7. A belt conveyor apparatus as claimed in claim 1, wherein each of said snap rollers is adjustably mounted in a direction perpendicular to the surface of said major belt.

Patent Citations
Cited PatentFiling datePublication dateApplicantTitle
US1497619 *Dec 6, 1920Jun 10, 1924Link Belt CoBelt conveyer
US2732930 *Apr 6, 1953Jan 31, 1956 Conveyor belt construction
US2759596 *Nov 5, 1951Aug 21, 1956Link Belt CoBelt conveyor
US2863555 *Jul 15, 1955Dec 9, 1958Berthold JaritzBelt conveyor
US3015381 *Feb 10, 1958Jan 2, 1962MohwinkelBelt conveyors
US3268065 *Dec 23, 1963Aug 23, 1966Solar Thomson Engineering CompCoupled drive means for belt conveyors
US3682295 *May 11, 1970Aug 8, 1972Ashworth Bros IncEdge driven conveyor system
Referenced by
Citing PatentFiling datePublication dateApplicantTitle
US4020956 *Jul 18, 1975May 3, 1977Herman Van HilleLive bottom pit for a solid waste disposal system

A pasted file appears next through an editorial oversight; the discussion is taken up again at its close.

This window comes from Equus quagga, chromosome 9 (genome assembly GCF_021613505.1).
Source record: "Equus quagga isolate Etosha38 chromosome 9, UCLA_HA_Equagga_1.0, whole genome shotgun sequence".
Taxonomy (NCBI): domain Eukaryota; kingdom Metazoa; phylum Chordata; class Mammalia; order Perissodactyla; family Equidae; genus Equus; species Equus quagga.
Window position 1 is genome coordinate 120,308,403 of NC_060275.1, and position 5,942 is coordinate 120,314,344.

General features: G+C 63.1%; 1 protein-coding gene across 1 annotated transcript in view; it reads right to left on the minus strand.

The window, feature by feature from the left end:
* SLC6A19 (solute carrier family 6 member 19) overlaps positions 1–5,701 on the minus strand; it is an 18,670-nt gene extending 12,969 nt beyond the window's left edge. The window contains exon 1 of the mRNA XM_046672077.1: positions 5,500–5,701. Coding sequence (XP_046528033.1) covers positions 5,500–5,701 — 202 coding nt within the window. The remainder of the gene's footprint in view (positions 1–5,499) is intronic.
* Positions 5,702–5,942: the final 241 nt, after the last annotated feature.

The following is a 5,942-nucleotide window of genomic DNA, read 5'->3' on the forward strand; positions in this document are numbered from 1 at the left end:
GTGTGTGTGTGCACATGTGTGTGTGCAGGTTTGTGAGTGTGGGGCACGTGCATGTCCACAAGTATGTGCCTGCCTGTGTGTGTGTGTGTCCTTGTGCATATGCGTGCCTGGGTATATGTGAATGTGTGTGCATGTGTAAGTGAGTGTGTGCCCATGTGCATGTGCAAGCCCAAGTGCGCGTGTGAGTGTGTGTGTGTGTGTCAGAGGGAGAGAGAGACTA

US4067439 *Dec 29, 1976Jan 10, 1978Allis-Chalmers Canada, LimitedCurved-path belt conveyor
US4333276 *Mar 26, 1980Jun 8, 1982Goff James RTumbling apparatus
US4373625 *Sep 30, 1980Feb 15, 1983Parsons Ronald SDouble-walled rotary tubular conveyor with stabilizing drive means
US4574943 *Oct 19, 1984Mar 11, 1986Service Machine CompanyControl system for booster type belt conveyor
US4615434 *Dec 8, 1982Oct 7, 1986Lachmann Hans PConveying equipment
US5174437 *Nov 29, 1991Dec 29, 1992Raymond BurgerArticulated metallic band apparatus, particularly for conveying heavy loads
US5492216 *Mar 9, 1994Feb 20, 1996Simplimatic Engineering CompanyMethod and apparatus for transferring containers while maintaining vertical orientation
US5855477 *Oct 28, 1996Jan 5, 1999Murata Manufacturing Co., Ltd.Belt conveyance baking furnace
US6193054 *Jul 31, 1998Feb 27, 2001Fki Industries, Inc., Mathews Conveyor DivisionModular accumulator conveyor system
US6390289 *Feb 4, 2000May 21, 2002Richard M. HogganConveyor belt alignment device
US8813943May 10, 2011Aug 26, 2014Dematic Corp.Positive displacement sorter
WO2014121227A1 *Feb 3, 2014Aug 7, 2014Lurie Martin SBelt-on-belt drives for steeply-sloped portions of long conveyors
Classifications
U.S. Classification198/833, 198/830, 198/837
International ClassificationB65G23/14, B65G15/40, B65G23/00, B65G15/32
Cooperative ClassificationB65G23/14
European ClassificationB65G23/14